You can use the following basic syntax with the strsplit() function in R to split a string into pieces based on multiple delimiters:
strsplit(my_string , '[,& ]+')
This particular example splits the string called my_string whenever it encounters one of the following three delimiters:
- A comma ( , )
- An ampersand (&)
- A space
Note that the characters inside the brackets indicate which delimiters to look for and the + sign indicates that there may be multiple delimiters in a row (e.g. there may be multiple spaces in a row).
The following example shows how to use this syntax in practice.
Example: Use strsplit() with Multiple Delimiters in R
Suppose we have the following string in R:
#create string my_string <- 'this is a, string & with seven words'
If we use the strsplit() function to split the string whenever a space is encountered, this will produce the following output:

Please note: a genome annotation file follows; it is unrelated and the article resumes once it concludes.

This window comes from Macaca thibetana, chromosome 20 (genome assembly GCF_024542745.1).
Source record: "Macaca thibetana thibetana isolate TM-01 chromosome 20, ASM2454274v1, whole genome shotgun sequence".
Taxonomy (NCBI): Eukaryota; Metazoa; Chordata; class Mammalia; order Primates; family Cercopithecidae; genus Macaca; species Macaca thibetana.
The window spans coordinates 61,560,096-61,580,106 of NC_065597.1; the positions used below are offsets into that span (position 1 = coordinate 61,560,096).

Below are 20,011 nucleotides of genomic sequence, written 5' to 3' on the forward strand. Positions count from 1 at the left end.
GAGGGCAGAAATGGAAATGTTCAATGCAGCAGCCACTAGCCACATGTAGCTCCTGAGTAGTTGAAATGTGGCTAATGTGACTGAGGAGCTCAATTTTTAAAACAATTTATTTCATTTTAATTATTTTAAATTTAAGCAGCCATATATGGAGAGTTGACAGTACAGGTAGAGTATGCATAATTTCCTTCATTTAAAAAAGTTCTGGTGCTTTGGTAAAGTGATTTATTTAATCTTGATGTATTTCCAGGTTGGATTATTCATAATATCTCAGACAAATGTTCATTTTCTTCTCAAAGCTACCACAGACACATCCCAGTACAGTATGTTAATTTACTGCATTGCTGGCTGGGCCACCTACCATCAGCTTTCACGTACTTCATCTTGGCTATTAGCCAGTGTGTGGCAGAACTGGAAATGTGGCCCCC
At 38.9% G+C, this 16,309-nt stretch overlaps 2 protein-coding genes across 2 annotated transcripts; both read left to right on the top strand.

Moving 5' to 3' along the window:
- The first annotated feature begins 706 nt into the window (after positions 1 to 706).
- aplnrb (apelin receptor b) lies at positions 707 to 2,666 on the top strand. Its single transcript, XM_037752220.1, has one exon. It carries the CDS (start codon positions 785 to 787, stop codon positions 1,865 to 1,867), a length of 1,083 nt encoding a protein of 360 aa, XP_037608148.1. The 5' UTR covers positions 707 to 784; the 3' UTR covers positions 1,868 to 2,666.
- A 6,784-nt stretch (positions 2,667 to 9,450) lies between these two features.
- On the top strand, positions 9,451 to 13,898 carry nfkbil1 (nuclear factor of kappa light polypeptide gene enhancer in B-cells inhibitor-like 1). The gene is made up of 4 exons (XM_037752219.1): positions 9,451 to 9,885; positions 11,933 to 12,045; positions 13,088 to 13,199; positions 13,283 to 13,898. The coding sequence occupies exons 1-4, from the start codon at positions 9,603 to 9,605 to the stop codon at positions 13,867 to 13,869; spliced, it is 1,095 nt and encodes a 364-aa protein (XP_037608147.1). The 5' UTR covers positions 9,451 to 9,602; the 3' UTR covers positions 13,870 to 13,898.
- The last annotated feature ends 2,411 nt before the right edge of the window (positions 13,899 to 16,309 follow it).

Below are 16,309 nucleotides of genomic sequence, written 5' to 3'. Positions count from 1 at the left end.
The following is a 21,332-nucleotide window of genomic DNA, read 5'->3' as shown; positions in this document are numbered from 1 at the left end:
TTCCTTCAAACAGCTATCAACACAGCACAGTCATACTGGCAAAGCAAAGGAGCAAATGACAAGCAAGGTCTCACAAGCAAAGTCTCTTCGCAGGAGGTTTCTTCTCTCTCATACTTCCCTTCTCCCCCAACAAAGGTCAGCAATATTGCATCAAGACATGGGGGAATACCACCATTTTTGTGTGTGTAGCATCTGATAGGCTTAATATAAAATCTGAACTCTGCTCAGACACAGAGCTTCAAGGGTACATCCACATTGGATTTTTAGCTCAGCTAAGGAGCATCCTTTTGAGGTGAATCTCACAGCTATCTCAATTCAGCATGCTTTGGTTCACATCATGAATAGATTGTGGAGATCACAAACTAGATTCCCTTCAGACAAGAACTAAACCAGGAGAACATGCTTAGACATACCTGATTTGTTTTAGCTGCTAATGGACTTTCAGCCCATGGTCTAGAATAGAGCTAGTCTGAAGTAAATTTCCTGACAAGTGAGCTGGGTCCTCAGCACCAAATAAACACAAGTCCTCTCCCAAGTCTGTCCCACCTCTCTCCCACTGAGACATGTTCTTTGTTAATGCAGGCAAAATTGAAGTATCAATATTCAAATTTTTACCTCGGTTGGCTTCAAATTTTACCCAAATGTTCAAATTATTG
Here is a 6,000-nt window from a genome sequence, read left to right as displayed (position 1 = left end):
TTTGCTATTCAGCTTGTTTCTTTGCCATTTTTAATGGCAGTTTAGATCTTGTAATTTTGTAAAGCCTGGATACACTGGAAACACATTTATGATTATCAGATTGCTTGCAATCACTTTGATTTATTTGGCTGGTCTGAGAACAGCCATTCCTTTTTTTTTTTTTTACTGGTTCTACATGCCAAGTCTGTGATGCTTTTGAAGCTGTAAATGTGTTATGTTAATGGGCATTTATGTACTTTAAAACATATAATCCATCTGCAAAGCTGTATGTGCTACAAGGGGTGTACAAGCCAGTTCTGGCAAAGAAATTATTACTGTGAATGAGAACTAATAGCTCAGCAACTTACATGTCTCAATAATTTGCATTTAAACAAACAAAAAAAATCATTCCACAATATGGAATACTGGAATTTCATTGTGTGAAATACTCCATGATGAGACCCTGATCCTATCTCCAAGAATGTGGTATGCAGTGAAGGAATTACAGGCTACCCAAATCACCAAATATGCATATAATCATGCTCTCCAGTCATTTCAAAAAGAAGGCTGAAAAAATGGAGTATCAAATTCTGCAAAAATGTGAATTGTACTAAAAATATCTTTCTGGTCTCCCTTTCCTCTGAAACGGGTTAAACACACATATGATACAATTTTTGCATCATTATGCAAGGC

#split string based on spaces strsplit(my_string , ' ') []  "this" "is" "a," "string" "&" "with" "" ""  "seven" "words"
The strsplit() function splits the string whenever a space is encountered, but it is unable to handle commas, the ampersand, and multiple spaces.
To split the string based on each of these delimiters, we can use the following syntax:
#split string based on multiple delimiters strsplit(my_string , '[,& ]+') []  "this" "is" "a" "string" "with" "seven" "words"
This function is able to split the string based on three different delimiters and correctly returns only the words in the string that we’re interested in.
Note that in this example we included three delimiters within the brackets in the strsplit() function but you can specify as many delimiters as you’d like.
The following tutorials explain how to perform other common operations using dplyr:
How to Use strsplit() Function in R to Split Elements of String
How to Split Character String and Get First Element in R
How to Count Words in String in R